Then a progression of calls over the following weeks:

“K. J. Singh is on board.”

“Who K. J. Singh?”

Arey, wohi. K.J.

Kaun saa K.J.?

“K.J., woh jo, AR Rahman ka sangeet karta hai.”

Goodness, this was becoming serious now. The KJ Singh whose name you would see on the AR Rahman’s music CDs. Think Rang de Basanti, Guru, Jaane Tu…, Ghajini, etc. He has also done Omkaara for which he got the Filmfare award.

Naseer ko mail kiya tha, he should reply by tomorrow.”

“Naseer who?”

Wohi woh, Naseer, Naseeruddin Shah.”

The Shah himself!

“Naseer, why? What for? He does not sing!”

“I know that. He does not sing. But I do need a voice-over to introduce the play. A voice-over from a credible, serious, nationally-known personality.”

Made sense to me, to have a voice-over.

“Naseer ka jawaab nahin aaya.”

“Anshu, forget about him. Anyway, you have two big names. Sanjeev and K.J.”

“No, no! I do need someone special to introduce the play and the CD.”

“All the best.”

“Santosh, Gulzar ko mail kiya hai. His secretary called, asking me for the amount I can pay. I have quoted a price and let us wait and watch. My project is good, maybe he will say yes. But the honorarium could be an issue.”

“Let us keep our fingers crossed.” I tried to sound encouraging. The sum quoted to Gulzar by Anshu was ludicrously low. Man! No Gulzar at this price. The Gulzar sahab!! The multiple award winning poet, film editor, director. Think Koshish, Aandhi, Kinara, Kitaab and Maachis. No way!

“Santosh, price was an issue with Gulzar sahab.” Anshu’s deadpan voice on the phone as I was returning home late in the evening after a long- and difficult- day at work.

“Now Anshu, forget about celebrities like Gulzar and get on with the project.” I snapped back at him.


“What nahin?”  I was big-time irritated by now.

“ Money was the issue. Gulzar sahab just spoke with me and said that for this project, he does not want any fee. He will do it gratis!” Anshu was as dead-pan as ever!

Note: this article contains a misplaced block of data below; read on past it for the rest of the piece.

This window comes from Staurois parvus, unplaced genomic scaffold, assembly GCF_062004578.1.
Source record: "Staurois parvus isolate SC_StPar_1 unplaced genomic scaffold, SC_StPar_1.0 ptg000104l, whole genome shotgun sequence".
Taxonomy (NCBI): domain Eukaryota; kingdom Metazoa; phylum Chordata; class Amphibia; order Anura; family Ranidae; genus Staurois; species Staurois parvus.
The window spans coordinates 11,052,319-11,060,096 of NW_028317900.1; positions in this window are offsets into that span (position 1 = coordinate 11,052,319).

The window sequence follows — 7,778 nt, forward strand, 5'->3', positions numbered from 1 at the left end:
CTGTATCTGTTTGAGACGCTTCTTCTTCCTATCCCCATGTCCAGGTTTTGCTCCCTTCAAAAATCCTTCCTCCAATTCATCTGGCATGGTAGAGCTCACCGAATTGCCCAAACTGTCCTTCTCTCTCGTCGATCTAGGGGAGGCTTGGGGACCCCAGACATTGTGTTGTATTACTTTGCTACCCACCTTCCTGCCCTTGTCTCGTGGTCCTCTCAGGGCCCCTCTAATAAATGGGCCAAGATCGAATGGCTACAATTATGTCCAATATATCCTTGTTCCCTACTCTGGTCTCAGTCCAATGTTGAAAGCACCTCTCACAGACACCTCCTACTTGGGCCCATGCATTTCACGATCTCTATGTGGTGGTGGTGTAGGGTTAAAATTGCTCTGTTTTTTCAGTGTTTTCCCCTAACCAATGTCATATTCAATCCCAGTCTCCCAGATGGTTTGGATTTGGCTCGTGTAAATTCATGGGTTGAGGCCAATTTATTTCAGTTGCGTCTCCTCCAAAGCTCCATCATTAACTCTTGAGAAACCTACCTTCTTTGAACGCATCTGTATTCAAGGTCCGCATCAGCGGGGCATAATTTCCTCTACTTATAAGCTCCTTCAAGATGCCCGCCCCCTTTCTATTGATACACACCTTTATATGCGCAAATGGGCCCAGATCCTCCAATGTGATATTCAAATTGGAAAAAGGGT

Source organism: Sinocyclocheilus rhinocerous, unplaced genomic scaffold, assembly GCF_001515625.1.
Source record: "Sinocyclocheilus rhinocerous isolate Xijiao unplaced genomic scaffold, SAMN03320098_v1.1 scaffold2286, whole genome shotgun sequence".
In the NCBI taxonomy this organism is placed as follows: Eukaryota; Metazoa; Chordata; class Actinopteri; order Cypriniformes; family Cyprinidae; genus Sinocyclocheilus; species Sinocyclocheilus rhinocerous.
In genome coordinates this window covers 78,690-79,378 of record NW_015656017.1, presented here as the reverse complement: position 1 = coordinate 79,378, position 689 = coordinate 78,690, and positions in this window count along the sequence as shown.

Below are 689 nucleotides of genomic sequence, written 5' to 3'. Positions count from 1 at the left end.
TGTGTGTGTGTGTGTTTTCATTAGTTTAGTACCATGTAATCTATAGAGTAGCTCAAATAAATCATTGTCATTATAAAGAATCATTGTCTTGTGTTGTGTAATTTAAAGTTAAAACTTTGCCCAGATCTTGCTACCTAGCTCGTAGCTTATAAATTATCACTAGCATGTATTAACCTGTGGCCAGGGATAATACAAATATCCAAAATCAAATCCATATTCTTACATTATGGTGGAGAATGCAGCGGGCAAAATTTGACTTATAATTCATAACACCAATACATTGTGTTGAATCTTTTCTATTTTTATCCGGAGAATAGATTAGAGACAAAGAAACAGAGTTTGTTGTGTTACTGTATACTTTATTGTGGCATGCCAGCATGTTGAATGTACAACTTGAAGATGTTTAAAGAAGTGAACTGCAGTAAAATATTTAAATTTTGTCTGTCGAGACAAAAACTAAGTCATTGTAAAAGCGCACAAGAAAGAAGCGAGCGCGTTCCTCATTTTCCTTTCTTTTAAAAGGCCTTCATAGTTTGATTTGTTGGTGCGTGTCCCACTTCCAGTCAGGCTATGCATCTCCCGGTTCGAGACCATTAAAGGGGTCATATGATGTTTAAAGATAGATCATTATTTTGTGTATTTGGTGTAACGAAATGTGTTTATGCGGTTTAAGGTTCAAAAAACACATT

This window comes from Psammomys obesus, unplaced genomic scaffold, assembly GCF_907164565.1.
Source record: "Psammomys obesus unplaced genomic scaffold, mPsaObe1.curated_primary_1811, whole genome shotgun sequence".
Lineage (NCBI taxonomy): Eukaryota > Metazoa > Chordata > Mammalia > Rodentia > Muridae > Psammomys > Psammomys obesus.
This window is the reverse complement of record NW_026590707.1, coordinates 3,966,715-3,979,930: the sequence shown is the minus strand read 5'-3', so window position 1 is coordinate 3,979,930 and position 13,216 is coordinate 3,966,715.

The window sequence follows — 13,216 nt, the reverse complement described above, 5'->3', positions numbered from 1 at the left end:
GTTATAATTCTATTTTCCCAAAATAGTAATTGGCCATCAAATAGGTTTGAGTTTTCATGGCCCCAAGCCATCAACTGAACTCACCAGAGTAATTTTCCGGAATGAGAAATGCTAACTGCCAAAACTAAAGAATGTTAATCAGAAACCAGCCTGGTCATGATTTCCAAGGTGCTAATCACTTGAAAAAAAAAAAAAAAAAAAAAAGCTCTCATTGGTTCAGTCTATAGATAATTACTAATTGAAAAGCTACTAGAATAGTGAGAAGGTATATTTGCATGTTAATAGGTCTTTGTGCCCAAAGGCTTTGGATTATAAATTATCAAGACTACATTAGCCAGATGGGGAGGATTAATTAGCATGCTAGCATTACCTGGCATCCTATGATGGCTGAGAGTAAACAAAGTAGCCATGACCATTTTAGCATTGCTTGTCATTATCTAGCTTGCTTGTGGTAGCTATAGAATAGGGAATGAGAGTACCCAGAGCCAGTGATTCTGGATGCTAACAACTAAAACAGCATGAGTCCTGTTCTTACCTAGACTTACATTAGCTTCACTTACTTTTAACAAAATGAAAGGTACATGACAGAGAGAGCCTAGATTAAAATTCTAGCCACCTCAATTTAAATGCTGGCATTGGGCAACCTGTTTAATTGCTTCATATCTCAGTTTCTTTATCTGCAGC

“Uh.. uh…” was my incredulous- and downright silly- response.

The next few weeks were in a blur for Anshu. Recording the “scratch” of the album in Lucknow with the locally famous music director Hem Singh. Sending the scratch to Sanjeev A.  in Pune. Travelling to Pune for S. A.’s recording. Then to Mumbai for recording strains of instrumentals to go with the songs. Back to Lucknow to get some more strains done, sitar, shehnai etc. Then again to Mumbai to get this all pieced together by KJ Singh. Lucknow again for some more sounds then back again to Mumbai for recording Gulzar’s voice-over. In between Anshu traveled to Bangalore too. For more mundane stuff like getting his son admitted to a course in Christ College, Bangalore. And he then gave me the first-cut of the album. Complete with Sanjeev Abhyankar’s supple and entrancing vocals., Gulzar’s baritone, and KJ’s wizardry.

Theek aaya hai, zara sun lo.” Typical understatement from Anshu. In his Lucknow drawl, “theek” and “hai” stretched longer than what is usual.

Suno, I did. For the next 5 hours on my Jamo home theatre system.

My teenaged kids would term this as getting “blown over”. I was blown, big-time blown!

As I confessed earlier, I am a die-hard fan of Sanjeev Abhyankar, specially his bhajans and shlokas. And I have Tulsidas poetry in multiple CDs sung by multiple singers. Right from Kumar Gandharv, to Jagjit Singh to the popular Mukesh’ version of Ramcharitmanas. I even have Tulsidas’ works in my book collection; Geeta Press, Gorakhpur’s imprints of Ramcharitmanas, Vinay Patrika, Geetavali etc.

I had tears rolling down all over my cheeks by the time I was done with the CD. The fusion of Sanjeev Abhyankar’s voice and Tulsidas poetry never sounded this sublime!

PS 1: This was my take on the preparation for this musical project of Anshu’s. And it has dwelt primarily on the musical component. My next piece will be my- a layman’s- view of the album. And the third piece will be on the preparations for the play itself.

PS 2: This Play, called “Jo Chaho Ujiyaar”, is getting premiered on 6th July 2009 at Kamani Auditorium, Delhi. Those of you who wish to attend this may mail me for invitation cards.